It was of course successful. Here we are just 12 years later, it’s got evaluation of double GM. Okay? How does that happen? It happens because of focus. They chose a place they could win.

Can you imagine if they started with a luxury sedan, and people would have compared it against Mercedes? Instead, they chose it, they chose what they could win. They won it. Now everybody said, “Gee, I wonder when I’m getting an electric car?” I think the Tesla story is just a fabulous story of focus.

Facebook, when they introduced it, it was college students only. Literally, you could not get on if you weren’t a college student, you had to have a .edu address.

That changed after a while, but that gave them the time to deliver a product that maybe the mainstream market wouldn’t have accepted, but college students were thrilled to have, right? They optimized it for college students and that gave them the leverage and what they needed to expand to the rest of the world within two years. Okay?

Sony is a great story. I don’t want to oversimplify the Sony story but they very badly wanted to get into worldwide consumer electronic products, transistorized products. Okay?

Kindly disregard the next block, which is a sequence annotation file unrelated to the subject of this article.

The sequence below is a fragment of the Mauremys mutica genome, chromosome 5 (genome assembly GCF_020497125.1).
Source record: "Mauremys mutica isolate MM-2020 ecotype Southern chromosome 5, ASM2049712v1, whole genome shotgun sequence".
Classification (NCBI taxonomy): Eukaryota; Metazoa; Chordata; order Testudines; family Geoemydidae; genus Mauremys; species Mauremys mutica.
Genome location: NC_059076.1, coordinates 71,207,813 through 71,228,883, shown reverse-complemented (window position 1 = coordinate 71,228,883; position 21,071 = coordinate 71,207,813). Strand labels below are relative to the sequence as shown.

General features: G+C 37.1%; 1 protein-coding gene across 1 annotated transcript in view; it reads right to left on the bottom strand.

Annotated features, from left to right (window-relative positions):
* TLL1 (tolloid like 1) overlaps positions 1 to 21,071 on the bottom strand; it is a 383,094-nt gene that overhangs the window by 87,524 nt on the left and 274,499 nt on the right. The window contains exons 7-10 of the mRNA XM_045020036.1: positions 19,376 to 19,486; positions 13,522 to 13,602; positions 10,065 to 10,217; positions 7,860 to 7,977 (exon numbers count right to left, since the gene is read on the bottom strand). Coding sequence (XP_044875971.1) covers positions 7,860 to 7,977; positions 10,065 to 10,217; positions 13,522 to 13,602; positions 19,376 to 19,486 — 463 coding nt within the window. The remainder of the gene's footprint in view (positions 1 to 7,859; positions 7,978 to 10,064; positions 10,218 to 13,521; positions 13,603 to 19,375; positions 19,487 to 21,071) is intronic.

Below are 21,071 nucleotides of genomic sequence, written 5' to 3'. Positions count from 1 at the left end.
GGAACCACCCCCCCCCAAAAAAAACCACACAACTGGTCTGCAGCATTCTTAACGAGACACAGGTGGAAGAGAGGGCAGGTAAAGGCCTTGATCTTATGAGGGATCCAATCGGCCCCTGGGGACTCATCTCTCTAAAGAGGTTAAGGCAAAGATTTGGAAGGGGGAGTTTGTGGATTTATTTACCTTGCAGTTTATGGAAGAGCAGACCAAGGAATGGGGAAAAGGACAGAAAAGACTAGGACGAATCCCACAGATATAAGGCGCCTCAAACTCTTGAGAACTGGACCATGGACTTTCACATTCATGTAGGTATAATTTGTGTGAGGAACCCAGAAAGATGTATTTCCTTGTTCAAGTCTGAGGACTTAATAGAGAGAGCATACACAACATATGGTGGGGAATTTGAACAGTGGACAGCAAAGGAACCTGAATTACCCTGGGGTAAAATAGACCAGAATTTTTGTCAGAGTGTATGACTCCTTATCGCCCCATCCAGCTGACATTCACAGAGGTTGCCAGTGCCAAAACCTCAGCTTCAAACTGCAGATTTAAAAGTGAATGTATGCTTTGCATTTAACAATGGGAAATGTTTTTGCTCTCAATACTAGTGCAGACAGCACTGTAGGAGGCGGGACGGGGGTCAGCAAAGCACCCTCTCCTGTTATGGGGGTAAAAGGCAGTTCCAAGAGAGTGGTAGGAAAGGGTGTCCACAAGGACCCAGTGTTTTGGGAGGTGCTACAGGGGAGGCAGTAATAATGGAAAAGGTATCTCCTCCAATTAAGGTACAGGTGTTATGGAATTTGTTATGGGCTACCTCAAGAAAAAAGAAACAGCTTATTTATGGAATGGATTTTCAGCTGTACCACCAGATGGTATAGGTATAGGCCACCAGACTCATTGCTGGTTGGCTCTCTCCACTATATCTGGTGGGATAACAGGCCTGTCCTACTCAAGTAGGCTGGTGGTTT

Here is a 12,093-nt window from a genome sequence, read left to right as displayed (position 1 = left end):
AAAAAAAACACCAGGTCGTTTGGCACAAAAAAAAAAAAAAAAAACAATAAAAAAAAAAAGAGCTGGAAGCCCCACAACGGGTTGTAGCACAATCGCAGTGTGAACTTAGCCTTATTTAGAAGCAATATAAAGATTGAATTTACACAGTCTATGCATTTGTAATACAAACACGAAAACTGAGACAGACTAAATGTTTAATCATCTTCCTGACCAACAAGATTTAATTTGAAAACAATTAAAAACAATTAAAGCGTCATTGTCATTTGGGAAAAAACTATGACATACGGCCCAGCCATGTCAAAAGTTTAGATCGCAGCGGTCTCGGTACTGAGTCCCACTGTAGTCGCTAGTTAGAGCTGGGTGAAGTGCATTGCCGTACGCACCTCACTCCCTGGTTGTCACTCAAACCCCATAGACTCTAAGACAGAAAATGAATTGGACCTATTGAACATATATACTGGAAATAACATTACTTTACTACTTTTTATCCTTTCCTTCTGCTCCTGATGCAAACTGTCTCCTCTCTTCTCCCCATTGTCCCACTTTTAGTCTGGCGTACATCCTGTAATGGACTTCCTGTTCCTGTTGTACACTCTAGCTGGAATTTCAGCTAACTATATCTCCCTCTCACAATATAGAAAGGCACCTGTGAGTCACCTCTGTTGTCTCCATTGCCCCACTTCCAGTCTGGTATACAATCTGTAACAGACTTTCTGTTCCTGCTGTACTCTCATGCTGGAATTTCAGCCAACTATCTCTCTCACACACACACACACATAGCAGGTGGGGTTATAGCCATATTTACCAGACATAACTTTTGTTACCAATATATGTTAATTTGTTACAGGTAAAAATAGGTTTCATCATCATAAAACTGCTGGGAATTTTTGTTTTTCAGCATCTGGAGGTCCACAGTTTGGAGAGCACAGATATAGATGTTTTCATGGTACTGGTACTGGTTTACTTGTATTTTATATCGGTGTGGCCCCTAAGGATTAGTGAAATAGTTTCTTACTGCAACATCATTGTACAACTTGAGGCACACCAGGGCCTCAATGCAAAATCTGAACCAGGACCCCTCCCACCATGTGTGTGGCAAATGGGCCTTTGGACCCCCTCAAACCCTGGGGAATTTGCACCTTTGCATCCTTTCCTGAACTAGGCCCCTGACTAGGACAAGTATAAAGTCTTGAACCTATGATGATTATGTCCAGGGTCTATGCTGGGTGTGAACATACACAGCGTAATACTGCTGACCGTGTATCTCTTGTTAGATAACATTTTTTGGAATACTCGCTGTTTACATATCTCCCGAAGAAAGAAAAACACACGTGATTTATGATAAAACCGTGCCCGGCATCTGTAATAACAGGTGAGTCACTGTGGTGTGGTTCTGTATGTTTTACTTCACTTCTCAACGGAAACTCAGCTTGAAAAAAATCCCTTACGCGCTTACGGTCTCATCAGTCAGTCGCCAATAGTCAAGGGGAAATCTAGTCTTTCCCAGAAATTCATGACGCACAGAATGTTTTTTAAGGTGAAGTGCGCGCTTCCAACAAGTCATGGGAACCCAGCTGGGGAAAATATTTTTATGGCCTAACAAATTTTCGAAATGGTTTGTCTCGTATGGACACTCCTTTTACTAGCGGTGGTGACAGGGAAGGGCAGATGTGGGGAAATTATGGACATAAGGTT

This is right after World War Two. They had a tape recorder in Japan and had a couple of other products but they wanted to build a radio. Problem was, transistors at the time would not deliver any audio quality compared to the beautiful wooden two radios that were sitting on everybody’s table. If they went in and tried to do a table radio, it would have sounded like crap, right?

A transistor radio has great advantages. You can hold it in your hand, it’s battery-operated, it’s portable, right? They focused on the teenager market and the contractors and everybody else who’s out on the road, and had a worldwide success on their hands with their first consumer product and that financed everything that Sony has turned out to be.

They’re an $80 billion company today. I think they might have actually been larger than that in their heyday a few years back. I think the Sony example is a great example.

I’m going to open this up for questions in a couple of minutes. Start preparing your questions about your own beachhead markets. How do you go about choosing a beachhead market? Well, it’s pretty straightforward. Start with your problem statement.